I am a monk in the Taego Order. I actually did my bhikshu ordination at a Vietnamese temple before staying in S. Korea and Nepal over a two year period (the abbot was my classmate in grad school and offered to arrange the ordination for me prior to going overseas), so I have a vow of celibacy. I joined the Taego Order a little over a year ago.
Clergy ordained within the Taego Order ordain with the understanding that celibacy is an option, at least for men. Therefore, there is no breaking of vows. Other than the vow of celibacy, the rules for our clergy are the same as in the Jogye Order (the Caturvagga Vinaya, also called the Dharmaguptaka Vinaya). As for discrimination, all Asian Buddhist orders discriminate. The full ordination for women died in the Theravada tradition centuries ago and was never transmitted to Tibet. In Japan, where the Vinaya is no longer extant at all, while nuns do not have a formal vow of celibacy, they are culturally expected to remain celibate while priests are expected to marry to produce sons who will in turn ordain. Throughout Asia, nuns are treated as less than the monks. In S. Korea, however, monks and nuns have separate temples and training facilities, so on a day to day basis, one wouldn't notice any difference.
I know of no Asian Buddhist order that will allow homosexuals to ordain, even with a vow of celibacy. Someone said in this thread that the rule against the ordination of homosexuals was Bishop Jongmae Park's rule. That is incorrect. It is a pan-Asian rule. I have spoken about this with monastics from the Theravada tradition, Vietnamese tradition, and others and have yet to find an order that will allow it. Actually, I've known some American homosexuals ordained in the Tibetan tradition, but from what I'm told what is actually taught in the Tibetan monasteries is quite homophobic. Personally, I think Tibetans will ordain gays and lesbians because they know our culture is more liberal and they depend upon us for material support. Other Buddhist traditions are not dependent upon us and so they don't have to accommodate our cultural expectations on these issues.
There is a story in the Vinaya of a man who asks the Buddha for ordination, but some bhikshus tell the Buddha that this man approaches them, lifts up his skirt-like garment, bends over and says, "Hey, monks, come have your way with me." The Buddha then says such men cannot be ordained. The reason for denying such a man ordination is because his motivation for ordination is improper (to have sexual access to other monks) and because of the disruption such a man would cause in the community. Personally, I know that this does not describe all gay men, but it appears to be the primary basis throughout the Buddhist world for denying homosexuals ordination. In East Asia, Confucianism also plays a major role in attitudes toward homosexuals and has deeply influenced Buddhism. It must be noted that the Taego Order is not a Western Buddhist order. It is still very much as Asian Buddhist order just getting started in the West.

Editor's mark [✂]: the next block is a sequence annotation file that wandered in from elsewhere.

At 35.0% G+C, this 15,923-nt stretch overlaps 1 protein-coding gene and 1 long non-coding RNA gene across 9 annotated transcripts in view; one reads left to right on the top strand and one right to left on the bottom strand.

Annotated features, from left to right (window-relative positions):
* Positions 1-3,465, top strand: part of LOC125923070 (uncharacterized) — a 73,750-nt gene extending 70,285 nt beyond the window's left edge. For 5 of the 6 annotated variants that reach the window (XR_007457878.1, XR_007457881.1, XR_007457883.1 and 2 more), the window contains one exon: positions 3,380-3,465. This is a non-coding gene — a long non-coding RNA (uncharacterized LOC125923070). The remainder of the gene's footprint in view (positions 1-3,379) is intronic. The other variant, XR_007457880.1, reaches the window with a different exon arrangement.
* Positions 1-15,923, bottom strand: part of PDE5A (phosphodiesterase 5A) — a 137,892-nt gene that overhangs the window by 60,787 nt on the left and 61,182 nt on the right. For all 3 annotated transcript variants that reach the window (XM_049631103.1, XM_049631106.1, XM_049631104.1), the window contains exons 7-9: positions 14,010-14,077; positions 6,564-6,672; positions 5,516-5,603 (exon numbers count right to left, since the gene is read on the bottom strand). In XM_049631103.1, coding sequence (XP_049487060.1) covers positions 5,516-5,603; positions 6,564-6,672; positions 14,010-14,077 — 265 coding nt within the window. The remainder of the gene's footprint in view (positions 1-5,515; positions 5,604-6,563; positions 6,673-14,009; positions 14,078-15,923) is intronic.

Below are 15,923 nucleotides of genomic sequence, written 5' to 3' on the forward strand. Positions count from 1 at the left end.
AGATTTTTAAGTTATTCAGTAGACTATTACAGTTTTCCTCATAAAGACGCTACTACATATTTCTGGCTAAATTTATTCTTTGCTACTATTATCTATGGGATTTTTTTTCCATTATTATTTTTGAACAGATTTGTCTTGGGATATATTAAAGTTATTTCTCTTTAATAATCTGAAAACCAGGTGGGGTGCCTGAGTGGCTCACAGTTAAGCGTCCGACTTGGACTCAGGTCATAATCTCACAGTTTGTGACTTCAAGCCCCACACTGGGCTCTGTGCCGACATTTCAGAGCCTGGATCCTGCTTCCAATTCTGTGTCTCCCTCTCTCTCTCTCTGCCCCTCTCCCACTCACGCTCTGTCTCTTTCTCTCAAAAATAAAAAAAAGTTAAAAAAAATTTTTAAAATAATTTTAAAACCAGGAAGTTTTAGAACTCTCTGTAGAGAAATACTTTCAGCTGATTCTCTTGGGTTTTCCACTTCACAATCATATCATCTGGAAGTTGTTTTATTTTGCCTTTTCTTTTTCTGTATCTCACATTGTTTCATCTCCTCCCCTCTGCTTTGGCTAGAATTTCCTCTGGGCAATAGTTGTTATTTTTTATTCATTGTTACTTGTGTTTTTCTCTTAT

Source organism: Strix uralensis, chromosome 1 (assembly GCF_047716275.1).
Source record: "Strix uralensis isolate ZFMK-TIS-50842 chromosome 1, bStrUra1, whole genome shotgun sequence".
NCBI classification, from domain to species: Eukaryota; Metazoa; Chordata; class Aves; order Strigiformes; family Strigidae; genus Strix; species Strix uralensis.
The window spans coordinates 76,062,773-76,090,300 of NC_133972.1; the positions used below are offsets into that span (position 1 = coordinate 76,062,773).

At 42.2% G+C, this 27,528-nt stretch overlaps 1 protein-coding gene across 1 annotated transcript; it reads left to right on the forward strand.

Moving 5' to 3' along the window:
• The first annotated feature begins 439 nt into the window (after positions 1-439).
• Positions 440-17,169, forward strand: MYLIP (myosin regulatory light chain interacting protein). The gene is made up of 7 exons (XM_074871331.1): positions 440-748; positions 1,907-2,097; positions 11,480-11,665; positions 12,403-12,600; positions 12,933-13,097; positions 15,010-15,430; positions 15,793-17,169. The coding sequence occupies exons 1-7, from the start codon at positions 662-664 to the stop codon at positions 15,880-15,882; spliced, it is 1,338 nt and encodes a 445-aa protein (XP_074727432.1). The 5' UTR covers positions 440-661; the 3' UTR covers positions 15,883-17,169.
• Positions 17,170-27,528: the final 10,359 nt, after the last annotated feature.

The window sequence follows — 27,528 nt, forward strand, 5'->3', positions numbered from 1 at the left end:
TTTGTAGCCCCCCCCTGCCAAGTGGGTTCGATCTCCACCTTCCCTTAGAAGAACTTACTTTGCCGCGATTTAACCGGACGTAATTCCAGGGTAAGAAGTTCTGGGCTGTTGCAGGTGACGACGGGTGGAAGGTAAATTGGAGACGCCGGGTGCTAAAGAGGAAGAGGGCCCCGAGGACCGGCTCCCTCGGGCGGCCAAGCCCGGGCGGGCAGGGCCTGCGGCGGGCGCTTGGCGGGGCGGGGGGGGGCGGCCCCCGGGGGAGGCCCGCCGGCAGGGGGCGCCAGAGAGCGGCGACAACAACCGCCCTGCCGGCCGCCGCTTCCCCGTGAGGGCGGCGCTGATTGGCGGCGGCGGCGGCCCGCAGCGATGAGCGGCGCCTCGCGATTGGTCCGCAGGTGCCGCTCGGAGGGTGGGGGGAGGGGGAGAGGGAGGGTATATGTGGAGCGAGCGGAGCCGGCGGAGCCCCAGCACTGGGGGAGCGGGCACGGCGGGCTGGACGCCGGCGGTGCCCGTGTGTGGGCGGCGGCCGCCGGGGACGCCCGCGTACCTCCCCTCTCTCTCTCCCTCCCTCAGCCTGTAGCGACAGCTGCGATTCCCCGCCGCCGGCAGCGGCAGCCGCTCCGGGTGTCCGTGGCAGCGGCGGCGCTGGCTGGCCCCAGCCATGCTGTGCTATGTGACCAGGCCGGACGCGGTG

The rule against those with disabilities from ordaining comes from the Vinaya as well. The Buddha didn't want people to use the order as a source of material support. The rule against those aged 55 and older (it's 50 in Korea) is an extension of this rule and is also found in the Jogye order. Both orders don't want people to use the sangha as their retirement plan. This has in fact become a problem in Laos, for example, where there is no age restriction. The temples are now top heavy with elderly men who are too old to do the physical work needed, let alone all the training and education in Dharma so it can be passed on to later generations. This has put a heavy burden on younger monks.
So, if anyone is going to point a finger at the Taego Order for this discrimination, that exact same finger must be pointed at every other Asian Buddhist order as well. None of this is unique to the Taego Order.
Finally, I would like to point out that there is a fully inclusive ordination option through the Mook Rim (pronounced "Moong Neem") Society founded by Bishop Jongmae Park and some of his Jogye colleagues. People not eligible to ordain in the Taego Order can still study in the Taego seminary for this ordination option and then participate in all the training available in the Overseas Parish of the Taego Order.
One more thing: The Jogye Order has allowed it's military chaplains to ordain and then marry since the 1970's. This is why Bishop Park was a married member of the Jogye Order. He switched to the Taego Order so that his disciples could ordain. Once again, I've seen people writing about the Taego Order, making assumptions, and not checking the facts. I hope this clears things up.
While I would personally love it if the entire Buddhist world was as inclusive as we'd like it to be in America and elsewhere in the West, I recognize that things will take time. We Western Taego clergy are the newbies who have not yet earned a place at the table, but as more Westerners ordain and as time goes on, it is my hope that our influence throughout the Buddhist world will grow. Someone also mentioned in this thread that discrimination like this has not place in Western Buddhism. This isn't Western Buddhism, though. It's still very much Asian Buddhism. Change will take time.
For a statement on these issues (of which I am the primary author), please see the "Seminary" page on http://www.taegozen.net
. Finally, I would respectfully request that before anyone goes off on the Taego Order again, to please write us directly and ask questions. I am always happy to answer any questions or clear up any confusion if I am able to do so.